Welcome to Eureka Street

back to site


Hindu's message for religious unity

  • 05 February 2009

Barack Obama's inaugural address evoked another great speech, also given in Chicago, in 1893. Swami Vivekananda delivered it to the first Parliament of the World's Religions. That event, originally intended to be one of a series of conferences marking 400 years since the arrival of Columbus in the Americas, was a stunning success because it brought together so many religious groups.

Vivekananda's ringing call for an end to 'Sectarianism, bigotry, and its horrible descendant, fanaticism' made a strong impression on an audience of 7000 people. Some see it as the beginning of the global interfaith movement.

Yet Vivekananda's vision was never realised. Nationalist bigotry, just as dangerous as religious sectarianism, tore the world apart in a way that he could scarcely have imagined. But within academic circles, the study of world religions did develop, pre-eminently at Chicago.

Only in 1993, following a proposal from two Chicago-based monks of the Vivekananda Vedanta Society, was a new Parliament of the World's Religions convened. It was not intended to pass laws to create a world religion, but rather to be a place where people could talk to each other.

In the face of many obstacles, the Parliament re-assembled in 1999 in Cape Town, and then reconvened in Barcelona in 2004, establishing a five-year rhythm for the meetings.

According to the founding document of the Council for the Parliament of the World's Religions, the goal of the meetings is 'to cultivate harmony between the world's religious and spiritual communities and foster their engagement with the world and its other guiding institutions in order to achieve a peaceful, just, and sustainable world'.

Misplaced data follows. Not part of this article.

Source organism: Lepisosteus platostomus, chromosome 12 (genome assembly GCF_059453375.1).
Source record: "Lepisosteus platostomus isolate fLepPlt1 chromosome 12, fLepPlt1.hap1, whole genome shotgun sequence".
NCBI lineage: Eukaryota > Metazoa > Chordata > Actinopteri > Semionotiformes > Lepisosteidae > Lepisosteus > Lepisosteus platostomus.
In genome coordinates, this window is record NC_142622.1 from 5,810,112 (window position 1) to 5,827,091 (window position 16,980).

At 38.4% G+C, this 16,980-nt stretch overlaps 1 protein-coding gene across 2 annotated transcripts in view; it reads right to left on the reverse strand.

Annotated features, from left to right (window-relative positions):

From 3–9 December 2009, Melbourne will host the Parliament. Its theme is: 'Make a world of difference: hearing each other, healing the earth.'

Chicago, Cape Town, and Barcelona all experienced periods of great repression, and so understood that religious bigotry has to give way to dialogue and understanding, In the United States, South Africa, and Spain, too, religion has historically helped shape public discourse. Movements of religious dialogue have also challenged the way individual religious traditions have buttressed the power of particular groups in society.

The differences between these cities and Australia may lead us to ask whether Australians will see this Parliament as an event of global significance and an opportunity to challenge insular attitudes, or whether the Australian habit of considering religion to be primarily a private affair will lead them to see it as yet another